How Does a Fixed Wireless Network…Work?
Diverse geography and terrain, coupled with the sheer size of the United States pose significant challenges to delivering high-speed internet to every corner of our country. In places where miles of wilderness and farmland separate neighbors, the challenges to deploying a fiber network can be prohibitive. However, two ISPs are finding new solutions to connect even the most remote Americans.
Recently, Midco and Charter have begun investing in fixed wireless technology to reach consumers. Midco began offering its customers a fixed wireless service earlier this year through its acquisition of Invisimax, a fixed wireless company. And Charter is currently conducting trials and looking to expand testing in 2019 of technologies that could help them reach new potential customers in a future fixed wireless buildout.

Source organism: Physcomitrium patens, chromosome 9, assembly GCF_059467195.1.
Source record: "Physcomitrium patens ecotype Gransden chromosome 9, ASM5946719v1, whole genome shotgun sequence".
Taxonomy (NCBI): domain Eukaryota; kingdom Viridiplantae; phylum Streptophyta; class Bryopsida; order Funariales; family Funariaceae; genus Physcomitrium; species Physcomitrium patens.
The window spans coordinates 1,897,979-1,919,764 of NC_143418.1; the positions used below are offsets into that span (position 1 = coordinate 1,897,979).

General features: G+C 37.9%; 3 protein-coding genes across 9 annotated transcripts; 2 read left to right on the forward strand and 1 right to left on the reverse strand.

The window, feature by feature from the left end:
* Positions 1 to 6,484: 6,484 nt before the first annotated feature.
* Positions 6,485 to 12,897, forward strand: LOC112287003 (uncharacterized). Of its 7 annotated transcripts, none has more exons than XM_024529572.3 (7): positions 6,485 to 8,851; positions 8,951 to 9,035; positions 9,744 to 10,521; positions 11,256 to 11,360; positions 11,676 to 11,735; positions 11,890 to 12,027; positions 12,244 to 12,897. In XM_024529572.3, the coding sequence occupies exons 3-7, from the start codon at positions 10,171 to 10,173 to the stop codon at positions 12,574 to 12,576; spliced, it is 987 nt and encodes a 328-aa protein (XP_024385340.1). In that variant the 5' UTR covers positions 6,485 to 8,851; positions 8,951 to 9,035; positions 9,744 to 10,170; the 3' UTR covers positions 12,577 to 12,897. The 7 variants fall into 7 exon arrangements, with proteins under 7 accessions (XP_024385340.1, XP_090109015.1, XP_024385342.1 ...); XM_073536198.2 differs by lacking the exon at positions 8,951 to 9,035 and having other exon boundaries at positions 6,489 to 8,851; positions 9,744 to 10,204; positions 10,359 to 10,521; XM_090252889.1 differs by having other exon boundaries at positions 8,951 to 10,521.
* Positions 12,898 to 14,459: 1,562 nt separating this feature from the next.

But how does it work? The answer is brilliantly simple. Instead of laying miles and miles of fiber to connect a single home, fixed wireless uses wireless technologies to cover the last miles to the customer. Data travels over a pre-existing hard-wired network to a ‘fiber backhaul tower’ where it then travels over the air up to five miles away. The data can be relayed from tower to tower, similar to how a cell network operates, in some cases up to 50 miles away from the fiber network, until it reaches a home equipped with a special receiver.
Currently, fixed wireless networks are capable of providing homes with download speeds up to 50 Mbps, enough to power a typical household equipped with a 4K TV and gaming systems. That’s a game changer for rural America, bringing opportunities and growth in today’s digital economy.
To learn more about how America’s ISPs are working to bring next-generation networks to even the most remote communities, be sure to check out our position page dedicated to rural broadband.